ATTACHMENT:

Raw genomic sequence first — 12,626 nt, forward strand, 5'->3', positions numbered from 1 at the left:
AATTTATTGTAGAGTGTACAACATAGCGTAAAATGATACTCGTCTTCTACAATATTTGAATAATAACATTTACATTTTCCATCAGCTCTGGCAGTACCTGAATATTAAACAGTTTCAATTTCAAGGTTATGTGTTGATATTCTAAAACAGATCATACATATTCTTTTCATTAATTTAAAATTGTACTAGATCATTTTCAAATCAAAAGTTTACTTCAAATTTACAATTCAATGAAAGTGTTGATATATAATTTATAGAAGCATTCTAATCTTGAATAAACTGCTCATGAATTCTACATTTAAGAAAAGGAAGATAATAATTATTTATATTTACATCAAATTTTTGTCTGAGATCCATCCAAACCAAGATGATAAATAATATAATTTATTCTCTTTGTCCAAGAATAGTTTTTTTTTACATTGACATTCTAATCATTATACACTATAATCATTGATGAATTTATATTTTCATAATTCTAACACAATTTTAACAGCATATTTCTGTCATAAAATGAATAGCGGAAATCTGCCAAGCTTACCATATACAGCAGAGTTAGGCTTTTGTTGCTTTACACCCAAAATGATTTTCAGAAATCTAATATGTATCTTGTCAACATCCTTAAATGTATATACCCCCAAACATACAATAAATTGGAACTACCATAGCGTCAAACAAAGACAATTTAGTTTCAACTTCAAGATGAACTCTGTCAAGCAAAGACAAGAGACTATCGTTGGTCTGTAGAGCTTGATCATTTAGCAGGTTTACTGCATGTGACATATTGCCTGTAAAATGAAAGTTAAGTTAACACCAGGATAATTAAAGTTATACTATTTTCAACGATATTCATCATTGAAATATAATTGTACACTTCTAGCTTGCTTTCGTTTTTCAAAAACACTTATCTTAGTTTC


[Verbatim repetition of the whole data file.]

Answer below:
Raw genomic sequence first — 12,626 nt, forward strand, 5'->3', positions numbered from 1 at the left:
AATTTATTGTAGAGTGTACAACATAGCGTAAAATGATACTCGTCTTCTACAATATTTGAATAATAACATTTACATTTTCCATCAGCTCTGGCAGTACCTGAATATTAAACAGTTTCAATTTCAAGGTTATGTGTTGATATTCTAAAACAGATCATACATATTCTTTTCATTAATTTAAAATTGTACTAGATCATTTTCAAATCAAAAGTTTACTTCAAATTTACAATTCAATGAAAGTGTTGATATATAATTTATAGAAGCATTCTAATCTTGAATAAACTGCTCATGAATTCTACATTTAAGAAAAGGAAGATAATAATTATTTATATTTACATCAAATTTTTGTCTGAGATCCATCCAAACCAAGATGATAAATAATATAATTTATTCTCTTTGTCCAAGAATAGTTTTTTTTTACATTGACATTCTAATCATTATACACTATAATCATTGATGAATTTATATTTTCATAATTCTAACACAATTTTAACAGCATATTTCTGTCATAAAATGAATAGCGGAAATCTGCCAAGCTTACCATATACAGCAGAGTTAGGCTTTTGTTGCTTTACACCCAAAATGATTTTCAGAAATCTAATATGTATCTTGTCAACATCCTTAAATGTATATACCCCCAAACATACAATAAATTGGAACTACCATAGCGTCAAACAAAGACAATTTAGTTTCAACTTCAAGATGAACTCTGTCAAGCAAAGACAAGAGACTATCGTTGGTCTGTAGAGCTTGATCATTTAGCAGGTTTACTGCATGTGACATATTGCCTGTAAAATGAAAGTTAAGTTAACACCAGGATAATTAAAGTTATACTATTTTCAACGATATTCATCATTGAAATATAATTGTACACTTCTAGCTTGCTTTCGTTTTTCAAAAACACTTATCTTAGTTTC